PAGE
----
Weekend hacker Eric Haughan aims to transform his golf game in 2018. In his third dispatch, the 12.4 handicapper reveals that his game is on the up. 

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I read that oft-repeated Arnold Palmer quote in recent weeks as I sat cocooned in my humble abode watching Rory McIlroy blitz the field at Bayhill and with the Beast From the East doing his damndest outside.

Mr Palmer opined that the game of golf is "deceptively simple and endlessly complicated" – and after the month we have had, the same could be said for our Irish weather.

Our weather is simple in so far as, it is going to rain, we know this… and complicated in the manner that it is anybody’s guess what else we’re going to get lumbered with.

I have also heard it said of our colourful climate that, in Ireland, we are subjected to "nine months of bad weather – then winter!"

However, in a month where headlines were dominated by both Storm Emma and Stormy Daniels, we actually managed to sneak the clubs out of the house on a couple of occasions and, unusually, there was even some decent stuff in there to write home about.

Although I probably swung a snow shovel more than a golf club this past month, and saw booked rounds at Kilkea Castle (twice), Beech Park and Naas Golf Club all fall foul of the Beast from the East, there was much cause for celebration at Black Bush in Dunshaughlin in mid-March.

At the Meath layout, I managed to finagle my lowest ever round to par of +7 on my way to an early win in our Dublin Journalist’ Golf Society 2018 circuit.

Were the ‘Society’ tees generously pushed forward? Yes. Were we ‘placing’ everywhere on the sodden turf? Certainly. Was I still the happiest I’ve been on a golf course in a long while? Abso-feckin-lutely! 

Now, this should be the part where I tell you how it happened. Where I regale readers with a blow-by-blow account of the greatest round of my golfing life (there hasn’t been a whole lot of competition for that mantle, to be fair).

But the truth is, I don’t really know how it happened. Somewhere ‘Doctor’ Bob Rotella might be smiling at that line – assuming he reads rte.ie, of course…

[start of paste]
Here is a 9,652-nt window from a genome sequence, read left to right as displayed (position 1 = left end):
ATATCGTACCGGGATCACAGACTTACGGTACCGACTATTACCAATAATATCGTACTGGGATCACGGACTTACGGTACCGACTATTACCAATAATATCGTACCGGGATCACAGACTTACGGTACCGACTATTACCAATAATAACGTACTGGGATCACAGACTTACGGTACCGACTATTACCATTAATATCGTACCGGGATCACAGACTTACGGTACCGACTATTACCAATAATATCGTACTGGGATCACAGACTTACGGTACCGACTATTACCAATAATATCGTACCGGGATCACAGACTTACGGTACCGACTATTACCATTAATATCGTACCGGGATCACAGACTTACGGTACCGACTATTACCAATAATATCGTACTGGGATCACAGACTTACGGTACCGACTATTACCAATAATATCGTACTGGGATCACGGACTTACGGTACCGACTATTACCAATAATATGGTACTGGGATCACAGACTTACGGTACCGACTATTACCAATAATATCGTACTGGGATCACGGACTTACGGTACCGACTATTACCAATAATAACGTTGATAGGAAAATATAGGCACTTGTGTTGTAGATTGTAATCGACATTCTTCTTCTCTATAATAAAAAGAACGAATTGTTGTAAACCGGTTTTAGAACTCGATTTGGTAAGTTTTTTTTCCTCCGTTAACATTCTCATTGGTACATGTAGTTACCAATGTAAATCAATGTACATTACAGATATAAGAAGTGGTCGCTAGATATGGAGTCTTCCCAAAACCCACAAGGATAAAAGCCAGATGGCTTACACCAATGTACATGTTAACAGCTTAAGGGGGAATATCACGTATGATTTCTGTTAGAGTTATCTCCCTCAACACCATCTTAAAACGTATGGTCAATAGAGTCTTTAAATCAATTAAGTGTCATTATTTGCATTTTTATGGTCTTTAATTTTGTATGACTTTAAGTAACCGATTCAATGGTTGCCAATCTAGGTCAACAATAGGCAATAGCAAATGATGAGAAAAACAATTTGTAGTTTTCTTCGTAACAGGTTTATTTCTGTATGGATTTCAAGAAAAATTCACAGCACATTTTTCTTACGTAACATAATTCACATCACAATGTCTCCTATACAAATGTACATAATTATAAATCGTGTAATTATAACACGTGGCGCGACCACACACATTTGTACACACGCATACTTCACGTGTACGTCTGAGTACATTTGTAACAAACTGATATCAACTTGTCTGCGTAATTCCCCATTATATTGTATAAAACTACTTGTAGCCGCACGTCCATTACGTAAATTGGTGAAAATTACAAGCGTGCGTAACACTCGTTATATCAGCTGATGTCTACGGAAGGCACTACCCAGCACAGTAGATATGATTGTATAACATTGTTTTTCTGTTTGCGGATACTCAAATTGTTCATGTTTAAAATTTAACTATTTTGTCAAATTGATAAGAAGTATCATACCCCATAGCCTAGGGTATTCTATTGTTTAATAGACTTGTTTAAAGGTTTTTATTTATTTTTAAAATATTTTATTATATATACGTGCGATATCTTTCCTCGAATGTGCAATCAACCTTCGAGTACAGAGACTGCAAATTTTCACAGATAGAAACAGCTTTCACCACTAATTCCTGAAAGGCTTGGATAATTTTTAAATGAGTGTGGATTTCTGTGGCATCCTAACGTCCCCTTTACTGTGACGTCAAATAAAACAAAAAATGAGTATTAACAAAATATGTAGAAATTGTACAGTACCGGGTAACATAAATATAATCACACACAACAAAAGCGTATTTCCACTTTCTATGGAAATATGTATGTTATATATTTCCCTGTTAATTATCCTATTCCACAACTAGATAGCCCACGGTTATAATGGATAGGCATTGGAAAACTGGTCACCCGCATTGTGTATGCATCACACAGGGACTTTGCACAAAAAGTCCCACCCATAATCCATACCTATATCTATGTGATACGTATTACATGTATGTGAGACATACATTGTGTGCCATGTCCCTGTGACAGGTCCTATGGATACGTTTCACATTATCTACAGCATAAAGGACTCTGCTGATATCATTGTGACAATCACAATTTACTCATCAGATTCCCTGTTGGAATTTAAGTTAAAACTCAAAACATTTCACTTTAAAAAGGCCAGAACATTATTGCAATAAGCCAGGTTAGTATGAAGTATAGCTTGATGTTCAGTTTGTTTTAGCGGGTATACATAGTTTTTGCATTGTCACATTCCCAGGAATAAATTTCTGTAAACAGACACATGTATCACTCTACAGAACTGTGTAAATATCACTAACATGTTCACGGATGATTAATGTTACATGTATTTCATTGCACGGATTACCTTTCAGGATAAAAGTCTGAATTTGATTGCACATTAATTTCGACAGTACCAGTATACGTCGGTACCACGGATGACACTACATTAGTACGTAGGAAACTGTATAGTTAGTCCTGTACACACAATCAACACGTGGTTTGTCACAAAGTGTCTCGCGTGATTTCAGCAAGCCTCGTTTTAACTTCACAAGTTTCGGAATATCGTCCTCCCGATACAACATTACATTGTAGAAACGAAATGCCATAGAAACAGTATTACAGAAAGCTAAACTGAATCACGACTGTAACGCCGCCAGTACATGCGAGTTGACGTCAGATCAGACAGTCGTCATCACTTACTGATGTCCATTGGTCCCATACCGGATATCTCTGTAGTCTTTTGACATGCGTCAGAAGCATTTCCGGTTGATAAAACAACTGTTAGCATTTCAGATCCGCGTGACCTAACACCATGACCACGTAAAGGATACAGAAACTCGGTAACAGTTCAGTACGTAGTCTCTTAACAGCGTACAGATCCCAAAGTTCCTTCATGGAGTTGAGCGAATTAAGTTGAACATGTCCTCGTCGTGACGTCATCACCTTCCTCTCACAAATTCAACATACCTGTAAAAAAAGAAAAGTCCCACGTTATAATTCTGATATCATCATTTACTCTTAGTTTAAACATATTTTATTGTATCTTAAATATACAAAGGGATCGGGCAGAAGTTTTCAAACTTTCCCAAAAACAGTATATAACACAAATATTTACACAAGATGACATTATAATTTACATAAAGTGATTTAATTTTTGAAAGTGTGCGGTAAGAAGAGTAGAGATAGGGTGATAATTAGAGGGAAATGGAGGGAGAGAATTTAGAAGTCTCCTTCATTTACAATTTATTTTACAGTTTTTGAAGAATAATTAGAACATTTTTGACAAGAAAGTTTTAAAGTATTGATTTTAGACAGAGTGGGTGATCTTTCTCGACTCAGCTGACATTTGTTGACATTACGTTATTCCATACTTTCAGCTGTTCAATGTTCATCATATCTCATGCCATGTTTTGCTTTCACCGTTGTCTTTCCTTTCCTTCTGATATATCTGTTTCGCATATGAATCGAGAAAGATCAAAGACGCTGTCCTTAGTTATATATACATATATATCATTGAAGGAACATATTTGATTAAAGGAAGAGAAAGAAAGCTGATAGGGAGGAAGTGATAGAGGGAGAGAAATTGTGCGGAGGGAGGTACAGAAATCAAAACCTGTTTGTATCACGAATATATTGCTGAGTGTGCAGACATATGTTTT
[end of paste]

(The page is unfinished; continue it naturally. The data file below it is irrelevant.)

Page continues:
It seems I finally managed, for one day at least, to achieve every golfer’s private ambition of just staying out of my own damn way long enough to not completely sabotage my round.

The day started so nicely, a routine par on the first after a birdie putt lipped out. That was of course followed by now obligatory treble-bogey-out-of-nowhere on the second as I limped through the first half dozen holes in eight-over par with two trademark three-putts thrown in for good measure.

Yet, even the most ordinary days can be transformed by one great shot – or in my case, one pretty generous stroke of luck.

A weakly-struck five-iron to the par-three seventh somehow managed to gallop its way – on Cheltenham Monday – up the green to about 10 feet, leaving me a putt for birdie which, once it dropped, changed my fortunes altogether.

I would inexplicably play the final 12 holes in one-under par and also somehow manage to fiddle no less than three deuces in there as well. Usually, three twos represents a pretty solid season of golf for me. To nab three in one round felt akin to an out-of-body experience.

After a par, birdie, double-bogey, birdie start to my back nine, I would close out the round with five straight pars, taking advantage of some tidy chipping and another large slice of luck on 16.

Here my lengthy, racing birdie putt managed to catch enough of the hole to stay within ‘gimme’ range. I truly did not fancy what would have surely been every bit of six feet for par on the other side.

That final stretch of pars was the most pleasing part of the whole ordeal, for me.

Particularly owing to the fact that, somewhere around the 16th tee, while staring blankly at the ‘marker’ section of my playing partner’s card, it dawned on me… "jaysis… I’m level on the back!"

It was nice – and admittedly out of character - to keep it together on those inward holes.

The round did not entirely come out of nowhere it must be said. The Sunday before Storm Emma darkened our doors and sent the price of a sliced pan skyrocketing, I had clipped around Millicent Golf Club in Clane at a tidy +11.

That round included five pars in the final six holes and a +3 back nine. Anyone who has had the pleasure of teeing it up at the testing Kildare trek might agree that that was no mean feat.

After another snow-inspired hiatus, I was in the prizes again this past week at Craddockstown Golf Club in Naas.

Having been erratic off the tee since the first day I picked up a club, it has been a huge sign of progress to get through three consecutive rounds of golf – Millicent, Black Bush and Craddockstown – and manage to hole-out on the 18th green with the same ball I teed up on the first hole. No big deal for a lot of golfers – but as somebody who single-handedly keeps Titleist Ireland in business, it was a big deal for me.

So there we have it, signs of life – and proof, perhaps, that even a hopeless hacker like my good self might not be beyond help altogether.

My second lesson of the season with Neil Manchip (who is clearly some kind of sorcerer) takes place next week – weather permitting!

Follow Eric's quest for a single-figure handicap on RTÉ Sport Online in the coming months. You can read the first instalment here.

And the second here.